A: I went to work for Raycom Sports and then their golf division got bought out by the Bruno Event Management Team. I became a vice-president at Bruno and lived in the Sacramento area. I oversaw several events a year, everything from PGA and LPGA events to Web.com Tour tournaments. I was in charge of the 2015 U.S. Senior Open and the 2016 U.S. Women’s Open.  I was interested in returning to the Northwest and Gary Wright told me about the Boeing Classic job becoming open and I applied.

Q: Any big changes in mind for the Boeing Classic?

A:  Not many for this year as it is a great event!  I also want to go through this year’s tournament with our team and see how everything has been working and then decide on any changes.  However, one change I want to make this year is to get rid of the shotgun start for the Korean Air Pro-Am. I want groups teeing off No. 1 and No. 10 and have announcers introduce each participant. They deserve it.

Q:  Is it true that 80 percent of the volunteers at the Boeing Classic are returnees from previous years?

A:  Yes.  We’re proud of that, too.  We couldn’t put on the tournament without them.  Some of the volunteer’s time their vacations so they can be available during tournament week. The Boeing Classic has raised more than $6 million for charity since its inception in 2005.  That wouldn’t be possible without volunteers.

Q:  Who are among the golfers who have committed to play this year?

A:  Defending champion Bernhard Langer has committed to play and so have Steve Stricker and Miguel Angel Jimenez.  It will be the first time in the tournament for Stricker and Jimenez. Those are three of the big names. We’re expecting a strong field as always because the tournament has such a great reputation. Players like playing in front of big crowds and they like the course, The Club at Snoqualmie Ridge (previously named TPC Snoqualmie Ridge). They also like the cooler Northwest climate in August.

Q: What about John Daly?

A:  Haven’t heard. I have heard that he is doing an exhibition in Eastern Europe, but I don’t know exactly when that is and whether it will keep him from our event. Remember, a lot of golfers on this Tour don’t commit to tournaments until a few weeks before them.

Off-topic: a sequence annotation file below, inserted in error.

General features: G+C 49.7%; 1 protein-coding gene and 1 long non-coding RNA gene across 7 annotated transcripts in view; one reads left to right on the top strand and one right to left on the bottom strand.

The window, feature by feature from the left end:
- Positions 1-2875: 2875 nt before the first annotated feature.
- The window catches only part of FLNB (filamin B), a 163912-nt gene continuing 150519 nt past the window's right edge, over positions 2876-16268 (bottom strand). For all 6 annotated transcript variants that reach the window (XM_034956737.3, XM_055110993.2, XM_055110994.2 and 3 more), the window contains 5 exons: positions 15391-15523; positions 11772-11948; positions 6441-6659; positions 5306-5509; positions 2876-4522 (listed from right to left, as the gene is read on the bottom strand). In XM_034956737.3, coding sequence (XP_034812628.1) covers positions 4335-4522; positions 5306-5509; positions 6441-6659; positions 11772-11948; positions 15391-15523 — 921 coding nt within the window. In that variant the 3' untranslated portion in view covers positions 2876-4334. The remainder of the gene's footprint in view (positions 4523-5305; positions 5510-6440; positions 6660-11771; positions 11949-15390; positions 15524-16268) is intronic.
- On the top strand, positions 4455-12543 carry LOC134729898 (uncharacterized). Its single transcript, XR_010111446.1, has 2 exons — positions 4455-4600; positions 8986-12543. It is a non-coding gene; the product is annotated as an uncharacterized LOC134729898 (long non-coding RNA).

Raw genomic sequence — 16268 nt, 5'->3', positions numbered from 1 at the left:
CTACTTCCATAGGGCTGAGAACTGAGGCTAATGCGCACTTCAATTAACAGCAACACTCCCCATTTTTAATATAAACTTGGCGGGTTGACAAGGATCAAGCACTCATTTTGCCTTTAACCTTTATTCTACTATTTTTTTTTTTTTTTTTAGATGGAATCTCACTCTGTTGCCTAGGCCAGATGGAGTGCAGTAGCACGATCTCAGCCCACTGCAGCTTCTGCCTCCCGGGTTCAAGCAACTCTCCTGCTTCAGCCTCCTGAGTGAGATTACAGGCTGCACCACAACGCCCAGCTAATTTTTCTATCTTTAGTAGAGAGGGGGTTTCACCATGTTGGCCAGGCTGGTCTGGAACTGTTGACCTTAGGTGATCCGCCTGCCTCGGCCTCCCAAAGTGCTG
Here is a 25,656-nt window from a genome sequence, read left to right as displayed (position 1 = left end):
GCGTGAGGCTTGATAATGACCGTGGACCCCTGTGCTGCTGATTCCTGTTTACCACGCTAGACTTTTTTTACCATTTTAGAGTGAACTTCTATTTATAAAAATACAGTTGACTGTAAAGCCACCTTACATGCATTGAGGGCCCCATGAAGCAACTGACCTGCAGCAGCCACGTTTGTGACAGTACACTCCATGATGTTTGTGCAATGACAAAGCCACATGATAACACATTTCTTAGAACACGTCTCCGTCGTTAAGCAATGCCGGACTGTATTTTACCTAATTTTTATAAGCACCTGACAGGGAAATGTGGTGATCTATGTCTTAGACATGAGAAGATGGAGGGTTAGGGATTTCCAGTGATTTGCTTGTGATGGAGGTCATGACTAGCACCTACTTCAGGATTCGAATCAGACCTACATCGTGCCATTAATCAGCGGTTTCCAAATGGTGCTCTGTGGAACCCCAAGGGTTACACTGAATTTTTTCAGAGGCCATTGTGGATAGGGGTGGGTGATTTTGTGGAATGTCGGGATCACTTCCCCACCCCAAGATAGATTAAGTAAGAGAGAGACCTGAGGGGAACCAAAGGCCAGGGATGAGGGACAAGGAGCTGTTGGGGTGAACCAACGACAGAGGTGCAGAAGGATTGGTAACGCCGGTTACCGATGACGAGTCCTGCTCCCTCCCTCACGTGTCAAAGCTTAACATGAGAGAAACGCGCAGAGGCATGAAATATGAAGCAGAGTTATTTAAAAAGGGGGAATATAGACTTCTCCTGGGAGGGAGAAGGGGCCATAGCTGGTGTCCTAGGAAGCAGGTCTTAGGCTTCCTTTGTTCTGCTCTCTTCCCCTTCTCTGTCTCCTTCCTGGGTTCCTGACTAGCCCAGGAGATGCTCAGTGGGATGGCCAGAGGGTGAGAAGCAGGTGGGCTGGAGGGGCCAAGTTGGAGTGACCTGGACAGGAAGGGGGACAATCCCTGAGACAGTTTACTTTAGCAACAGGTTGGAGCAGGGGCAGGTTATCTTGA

Q: What about Fred Couples, the hometown hero?

A: I’m told that if he’s healthy, he will play.  His back is always a question mark. But he won in Tucson this year.

Q: Please explain the relationship between Virginia Mason Medical Center and the Tour?

A:  OK. Virginia Mason is the contract holder for the tournament from PGA Tour Champions.  The biggest beneficiary of the tournament is the Benaroya Research Institute that is an affiliate of the Virginia Mason Health System. The institute is on the Virginia Mason campus on First Hill. The institute is pursuing cures for auto-immune diseases such as multiple sclerosis, diabetes, lupus and Crohn’s Disease. Boeing is and has been the major supporter of the tournament and in helping us raise money for charity. They have a sponsorship agreement with both the Tour and with Virginia Mason.

Q: The tournament has a one-of-a-kind opening – a flyover up the 18th fairway by a Boeing jet – and a nice closing ceremony with the awarding of an aviation jacket. Any word on what model of Boeing plane will be in this year’s flyover?

A:  Not yet. Larry Dickenson from Boeing came up with both unique ideas. We usually don’t know the exact plane until right before the event as Boeing coordinates a plane going through final tests before delivery.

Q:  The menu of special days – Family Day on Saturday with face painting and a bouncy house and Military Appreciation Day on Sunday with military personnel remains the same, correct?

A:  That’s right.

Q:  How serious a golfer are you?

A:  I play 10-12 times a year but hope to play more now that all our kids are out of college. My handicap index never has been lower than 17.

Q: Do you have a favorite hole on the tournament course?

A: Probably No. 14, “The Canyon Hole” where golfers have the option of going for the green over the canyon or playing it safe.

Interview conducted by Craig Smith